- Pour vodka, whiskey, or alcohol over the latched on area. Although you’ll feel a slight sting, this is known to be a very effective way of removing a Ball Python that has bitten and latched on to you.
Treating a Ball Python Bite
Just to clarify, you should visit a doctor to get recommended medical advise. This is based on experience alone, and if you’re worried about potential harm to your body from a snake bite or any other injury, consult a doctor.
Moving on from the disclaimer – here’s what you should do after a bite occurs.
First, Ball Pythons are not venomous. You likely will not have to worry about a hospital visit, or anything of the sort. That said, snakes do carry a lot of potentially harmful bacteria in their mouths.
After removing the snake from the bitten person, it’s best to wash the wound immediately, then treat it with an anti-septic. Neosporin, rubbing alcohol, or hydrogen peroxide should all do the trick.
Once washed and treated, bandage the wound (if needed or if skin is broken) and move on with your life. Seriously though, Ball Python bites are nothing to worry about when you treat them properly.
Ball Python Teeth. How Many Do They Have?
Believe it or not, Ball Pythons do have teeth. Quite a lot of teeth, actually. The exact amount truly depends on the age and size of the snake. Now, there’s a difference between fangs and teeth. Ball Pythons do not have fangs, and are not venomous at all. Typically, only venomous snakes have fangs that inject venom into attacked prey. On the other hand, many non-venomous snakes have teeth, including Ball Pythons.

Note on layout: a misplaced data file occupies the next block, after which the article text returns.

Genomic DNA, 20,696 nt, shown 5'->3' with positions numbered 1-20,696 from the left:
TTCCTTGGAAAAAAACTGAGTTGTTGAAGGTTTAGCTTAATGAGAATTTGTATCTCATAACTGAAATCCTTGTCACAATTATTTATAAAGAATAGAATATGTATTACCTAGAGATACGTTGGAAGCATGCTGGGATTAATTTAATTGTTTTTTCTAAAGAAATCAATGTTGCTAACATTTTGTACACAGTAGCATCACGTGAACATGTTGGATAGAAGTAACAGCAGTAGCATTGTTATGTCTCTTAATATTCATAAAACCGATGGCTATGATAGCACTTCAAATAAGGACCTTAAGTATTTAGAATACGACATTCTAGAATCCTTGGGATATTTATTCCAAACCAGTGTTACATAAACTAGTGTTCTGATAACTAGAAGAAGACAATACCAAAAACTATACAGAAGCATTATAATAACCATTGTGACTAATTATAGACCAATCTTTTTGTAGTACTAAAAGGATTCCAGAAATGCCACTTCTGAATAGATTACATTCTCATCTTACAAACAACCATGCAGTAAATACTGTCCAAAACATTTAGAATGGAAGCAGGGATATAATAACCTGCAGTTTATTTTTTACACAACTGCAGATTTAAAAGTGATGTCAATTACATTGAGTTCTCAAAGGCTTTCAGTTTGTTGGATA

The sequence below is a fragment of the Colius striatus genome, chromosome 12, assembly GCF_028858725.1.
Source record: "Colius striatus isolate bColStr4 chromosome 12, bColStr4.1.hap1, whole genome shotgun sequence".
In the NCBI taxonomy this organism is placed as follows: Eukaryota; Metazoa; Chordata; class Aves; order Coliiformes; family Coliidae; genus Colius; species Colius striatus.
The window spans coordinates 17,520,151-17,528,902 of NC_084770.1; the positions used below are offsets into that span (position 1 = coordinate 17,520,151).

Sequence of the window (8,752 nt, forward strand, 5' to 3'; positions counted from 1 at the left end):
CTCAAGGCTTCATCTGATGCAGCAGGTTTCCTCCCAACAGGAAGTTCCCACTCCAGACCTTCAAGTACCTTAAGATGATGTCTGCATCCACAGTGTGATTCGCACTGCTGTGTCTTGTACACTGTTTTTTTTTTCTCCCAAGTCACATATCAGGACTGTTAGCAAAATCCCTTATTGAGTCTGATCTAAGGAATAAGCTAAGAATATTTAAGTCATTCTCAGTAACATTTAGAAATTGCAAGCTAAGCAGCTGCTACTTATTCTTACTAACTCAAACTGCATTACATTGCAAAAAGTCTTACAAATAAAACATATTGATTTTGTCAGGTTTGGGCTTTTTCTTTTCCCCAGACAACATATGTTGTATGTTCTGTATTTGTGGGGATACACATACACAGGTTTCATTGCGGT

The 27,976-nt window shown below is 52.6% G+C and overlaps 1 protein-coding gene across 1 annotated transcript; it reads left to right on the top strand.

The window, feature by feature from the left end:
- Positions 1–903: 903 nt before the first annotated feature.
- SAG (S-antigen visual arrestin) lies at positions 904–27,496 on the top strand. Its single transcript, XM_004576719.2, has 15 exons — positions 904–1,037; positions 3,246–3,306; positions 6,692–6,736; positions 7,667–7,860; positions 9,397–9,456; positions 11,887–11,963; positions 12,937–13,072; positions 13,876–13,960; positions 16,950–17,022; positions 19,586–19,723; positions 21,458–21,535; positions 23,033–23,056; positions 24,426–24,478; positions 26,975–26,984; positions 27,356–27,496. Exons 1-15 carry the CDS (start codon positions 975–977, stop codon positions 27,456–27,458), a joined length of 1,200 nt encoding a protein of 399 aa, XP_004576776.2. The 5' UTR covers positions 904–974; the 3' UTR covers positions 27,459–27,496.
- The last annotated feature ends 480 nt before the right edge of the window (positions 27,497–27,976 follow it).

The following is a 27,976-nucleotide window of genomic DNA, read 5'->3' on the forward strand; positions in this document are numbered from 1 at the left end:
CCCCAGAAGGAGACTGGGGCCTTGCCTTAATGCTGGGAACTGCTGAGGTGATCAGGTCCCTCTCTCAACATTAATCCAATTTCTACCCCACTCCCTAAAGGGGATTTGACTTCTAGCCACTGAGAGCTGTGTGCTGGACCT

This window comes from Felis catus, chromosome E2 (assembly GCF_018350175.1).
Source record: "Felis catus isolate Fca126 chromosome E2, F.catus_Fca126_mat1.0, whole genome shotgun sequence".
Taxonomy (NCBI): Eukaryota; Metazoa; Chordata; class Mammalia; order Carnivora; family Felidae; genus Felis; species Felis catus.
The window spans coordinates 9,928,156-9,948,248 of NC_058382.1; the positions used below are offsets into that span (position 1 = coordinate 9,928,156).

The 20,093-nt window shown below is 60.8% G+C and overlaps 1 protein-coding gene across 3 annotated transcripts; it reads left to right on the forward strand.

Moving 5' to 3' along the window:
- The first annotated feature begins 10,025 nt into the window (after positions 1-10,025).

Ball Python teeth are small, barb-like, and very sharp. They are all faced backwards toward the body of the snake. This helps with two things:
- Ball Python teeth are barb-like and face backward. This helps them latch on to prey while striking and constricting. Because they face backwards, that allows Ball Pythons to hold prey more firmly as they are constricting them.
- The teeth facing backward also helps swallow and digest the food once a Ball Python constricts and kills it’s prey.
Now, just how many teeth do Ball Pythons have? On average, Ball Pythons have about 25-35 teeth. The teeth are all closely aligned in the roof and the bottom jaw. There are nearly double the amount of teeth on the top row vs. the bottom row in the mouth of a Ball Python.
Ball Pythons have 4 rows of teeth on the roof of their mouth, and 2 rows on the bottom part of their jaw.
Now do you get why it’s best not to yank a Ball Python off of you in case it bites and latches on? All those little jagged teeth could do some serious damage if you try to force remove a latched on Ball Python.
Most Common Times Ball Python Bites Occur
First things first, Ball Python bites from captive snakes rarely ever occur. It’s very uncommon that these snakes will bite you or someone handling them. Now, there are some times when you should be more wary of disturbing Ball Pythons, as these are the most common times bites occur.